Sessions says murder uptick threatens progress on crime
Washington — Attorney General Jeff Sessions painted a grim vision of violence in America on Tuesday, telling state law enforcement officials that a recent uptick in murders threatens to undo decades of progress. He pledged to “put bad men behind bars.”
In his first major policy speech as attorney general, Sessions promised that combating violent crime would be a top priority of the Justice Department. He warned of a surging heroin epidemic with drugs pouring in from Mexico, of police officers made to feel overly cautious for fear of being captured on “viral videos” and of rising homicide rates in big cities.
“We are diminished as a nation when any of our citizens fear for their life when they leave their home; or when terrified parents put their children to sleep in bathtubs to keep them safe from stray bullets; or when entire neighborhoods are at the mercy of drug dealers, gangs and other violent criminals,” Sessions said, according to prepared remarks to the National Association of Attorneys General.
Sessions promised that his Justice Department would prioritize cases against violent offenders, aggressively enforce immigration laws and work to dismantle drug cartels. He announced the creation of a multi-agency task force, to be headed by the deputy attorney general, to propose crime-fighting legislation and study crime trends. He said the task force would include the heads of Justice Department agencies such as the FBI, Drug Enforcement Administration and the Bureau of Alcohol, Tobacco, Firearms and Explosives.
Although it is true, according to FBI statistics, that homicide and other violent crimes have recently been on the rise, the numbers are nowhere close to where they were in the 1980s and early 1990s, and it’s hardly clear that the recent spike reflects a trend rather than an anomaly.
Sessions’ early focus on drug and violent crime is a radical departure for a Justice Department that has viewed as more urgent the prevention of cyberattacks from foreign criminals, international bribery and the threat of homegrown violent extremism.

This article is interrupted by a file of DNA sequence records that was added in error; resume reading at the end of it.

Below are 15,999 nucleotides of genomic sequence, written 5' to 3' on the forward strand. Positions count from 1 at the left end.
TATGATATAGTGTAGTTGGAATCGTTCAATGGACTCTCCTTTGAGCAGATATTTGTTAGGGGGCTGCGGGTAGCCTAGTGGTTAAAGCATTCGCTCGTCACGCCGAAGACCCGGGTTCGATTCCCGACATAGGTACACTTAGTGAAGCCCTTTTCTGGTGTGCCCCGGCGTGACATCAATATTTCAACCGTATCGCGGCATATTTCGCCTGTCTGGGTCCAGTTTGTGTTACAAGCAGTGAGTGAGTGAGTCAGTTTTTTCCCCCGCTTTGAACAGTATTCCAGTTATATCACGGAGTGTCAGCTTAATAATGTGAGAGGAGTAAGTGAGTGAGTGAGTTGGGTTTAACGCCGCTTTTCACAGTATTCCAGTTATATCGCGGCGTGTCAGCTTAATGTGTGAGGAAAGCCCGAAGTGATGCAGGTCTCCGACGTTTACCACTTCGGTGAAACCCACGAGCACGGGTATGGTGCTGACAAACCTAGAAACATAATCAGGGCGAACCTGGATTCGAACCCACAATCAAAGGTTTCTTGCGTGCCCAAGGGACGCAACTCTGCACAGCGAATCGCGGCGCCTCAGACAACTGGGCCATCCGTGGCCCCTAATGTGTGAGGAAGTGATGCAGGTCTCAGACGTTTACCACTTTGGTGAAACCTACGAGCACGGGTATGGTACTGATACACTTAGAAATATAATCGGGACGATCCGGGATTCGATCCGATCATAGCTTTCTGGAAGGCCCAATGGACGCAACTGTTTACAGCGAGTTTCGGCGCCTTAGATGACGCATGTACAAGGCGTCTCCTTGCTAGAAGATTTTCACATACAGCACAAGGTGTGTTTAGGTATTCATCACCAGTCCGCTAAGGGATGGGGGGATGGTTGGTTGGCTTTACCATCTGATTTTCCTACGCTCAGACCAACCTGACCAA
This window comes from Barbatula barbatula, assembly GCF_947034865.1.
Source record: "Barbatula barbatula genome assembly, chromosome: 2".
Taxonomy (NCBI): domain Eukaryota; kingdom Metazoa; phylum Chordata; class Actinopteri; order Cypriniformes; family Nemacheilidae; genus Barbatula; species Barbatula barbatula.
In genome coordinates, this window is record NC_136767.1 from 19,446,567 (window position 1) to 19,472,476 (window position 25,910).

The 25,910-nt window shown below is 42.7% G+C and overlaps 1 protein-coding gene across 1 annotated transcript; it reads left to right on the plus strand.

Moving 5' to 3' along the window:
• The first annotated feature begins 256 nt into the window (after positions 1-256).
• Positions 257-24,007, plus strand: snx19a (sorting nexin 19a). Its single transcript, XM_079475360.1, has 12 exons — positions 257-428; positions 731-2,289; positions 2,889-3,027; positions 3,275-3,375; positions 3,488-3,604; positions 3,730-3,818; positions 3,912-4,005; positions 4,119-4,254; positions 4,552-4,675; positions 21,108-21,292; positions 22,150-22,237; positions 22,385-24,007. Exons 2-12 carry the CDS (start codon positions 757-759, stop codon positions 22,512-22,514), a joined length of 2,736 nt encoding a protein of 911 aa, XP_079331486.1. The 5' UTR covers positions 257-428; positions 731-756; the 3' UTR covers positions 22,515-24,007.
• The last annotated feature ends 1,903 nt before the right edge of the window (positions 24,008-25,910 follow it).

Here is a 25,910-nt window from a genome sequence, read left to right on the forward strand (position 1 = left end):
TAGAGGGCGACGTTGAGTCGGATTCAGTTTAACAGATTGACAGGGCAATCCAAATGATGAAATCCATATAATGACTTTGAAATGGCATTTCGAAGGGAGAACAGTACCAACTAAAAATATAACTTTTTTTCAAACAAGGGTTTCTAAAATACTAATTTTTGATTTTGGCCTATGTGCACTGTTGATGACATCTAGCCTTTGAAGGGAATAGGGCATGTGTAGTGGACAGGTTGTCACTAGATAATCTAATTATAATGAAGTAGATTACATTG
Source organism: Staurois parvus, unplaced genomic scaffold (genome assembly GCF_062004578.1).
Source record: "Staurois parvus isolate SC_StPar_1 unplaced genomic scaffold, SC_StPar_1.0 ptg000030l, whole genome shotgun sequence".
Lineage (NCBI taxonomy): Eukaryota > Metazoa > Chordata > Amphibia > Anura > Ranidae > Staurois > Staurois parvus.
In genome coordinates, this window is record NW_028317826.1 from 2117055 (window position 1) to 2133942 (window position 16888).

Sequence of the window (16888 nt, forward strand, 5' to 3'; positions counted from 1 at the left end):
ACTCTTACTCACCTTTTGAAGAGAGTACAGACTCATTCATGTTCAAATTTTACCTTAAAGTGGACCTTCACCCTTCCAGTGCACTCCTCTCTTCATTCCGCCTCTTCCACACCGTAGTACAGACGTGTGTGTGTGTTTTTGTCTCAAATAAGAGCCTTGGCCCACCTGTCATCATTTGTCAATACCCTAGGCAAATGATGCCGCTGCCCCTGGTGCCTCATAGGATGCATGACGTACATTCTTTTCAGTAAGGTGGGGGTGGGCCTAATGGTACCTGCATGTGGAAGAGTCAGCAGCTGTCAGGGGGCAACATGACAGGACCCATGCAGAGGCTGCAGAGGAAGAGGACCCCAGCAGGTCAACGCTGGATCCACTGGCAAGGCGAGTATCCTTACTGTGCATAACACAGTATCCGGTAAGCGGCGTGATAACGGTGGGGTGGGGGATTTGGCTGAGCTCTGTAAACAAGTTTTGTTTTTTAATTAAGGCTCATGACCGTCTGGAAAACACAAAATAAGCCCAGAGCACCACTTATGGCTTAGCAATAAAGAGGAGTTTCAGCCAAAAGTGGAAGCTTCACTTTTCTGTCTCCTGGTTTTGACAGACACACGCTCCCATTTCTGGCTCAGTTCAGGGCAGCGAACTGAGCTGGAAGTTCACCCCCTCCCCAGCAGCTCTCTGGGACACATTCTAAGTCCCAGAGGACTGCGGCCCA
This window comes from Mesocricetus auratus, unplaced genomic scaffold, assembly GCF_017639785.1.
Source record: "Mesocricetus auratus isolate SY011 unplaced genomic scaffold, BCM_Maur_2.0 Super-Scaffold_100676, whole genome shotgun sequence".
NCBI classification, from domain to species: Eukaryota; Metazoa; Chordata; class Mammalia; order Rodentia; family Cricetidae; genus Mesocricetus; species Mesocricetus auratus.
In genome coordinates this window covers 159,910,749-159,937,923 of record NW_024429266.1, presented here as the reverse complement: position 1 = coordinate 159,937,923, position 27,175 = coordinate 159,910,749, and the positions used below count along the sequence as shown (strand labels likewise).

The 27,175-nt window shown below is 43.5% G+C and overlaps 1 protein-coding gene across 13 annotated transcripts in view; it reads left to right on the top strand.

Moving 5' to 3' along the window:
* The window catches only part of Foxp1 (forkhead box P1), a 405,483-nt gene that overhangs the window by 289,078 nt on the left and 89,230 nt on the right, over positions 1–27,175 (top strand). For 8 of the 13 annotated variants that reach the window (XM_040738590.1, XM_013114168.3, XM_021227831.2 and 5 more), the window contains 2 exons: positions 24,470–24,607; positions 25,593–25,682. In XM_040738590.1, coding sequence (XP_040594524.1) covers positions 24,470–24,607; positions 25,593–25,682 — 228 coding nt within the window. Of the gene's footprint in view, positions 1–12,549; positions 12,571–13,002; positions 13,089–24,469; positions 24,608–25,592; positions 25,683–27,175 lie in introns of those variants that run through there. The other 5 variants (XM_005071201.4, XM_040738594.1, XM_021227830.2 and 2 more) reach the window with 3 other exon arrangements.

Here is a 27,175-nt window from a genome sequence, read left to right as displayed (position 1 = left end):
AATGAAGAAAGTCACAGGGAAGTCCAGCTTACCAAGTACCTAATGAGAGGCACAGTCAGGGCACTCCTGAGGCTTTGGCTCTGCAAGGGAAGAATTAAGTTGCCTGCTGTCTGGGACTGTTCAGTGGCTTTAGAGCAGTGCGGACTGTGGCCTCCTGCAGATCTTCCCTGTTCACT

Yet Sessions made no apologies for his focus on violent crime, saying he was concerned the increase could be part of a “dangerous new trend.”
“We need to enforce our laws and put men behind bars,” said the former Alabama senator and federal prosecutor. “And we need to support the brave men and women of law enforcement as they work day and night to protect us.”
He also indicated that, unlike his Democratic-appointed predecessors, he believes some police officers have pulled back on enforcement because of anxiety their actions could be recorded on video and scrutinized by the public.
“They’re more reluctant to get out of their squad cars and do the hard but necessary work of up-close policing that builds trust and prevents violent crime,” Sessions said.
FBI Director James Comey has floated the idea that the change in police behavior could help explain increases in crime, although former attorneys general Eric Holder and Loretta Lynch both refused to embrace that idea.
Past attorneys general have used their appearances before their state counterparts to make policy pronouncements.
In 2014, for instance, Holder said state attorneys general were not obligated to defend laws in their states banning same-sex marriage if the laws discriminate in a way forbidden by the Constitution.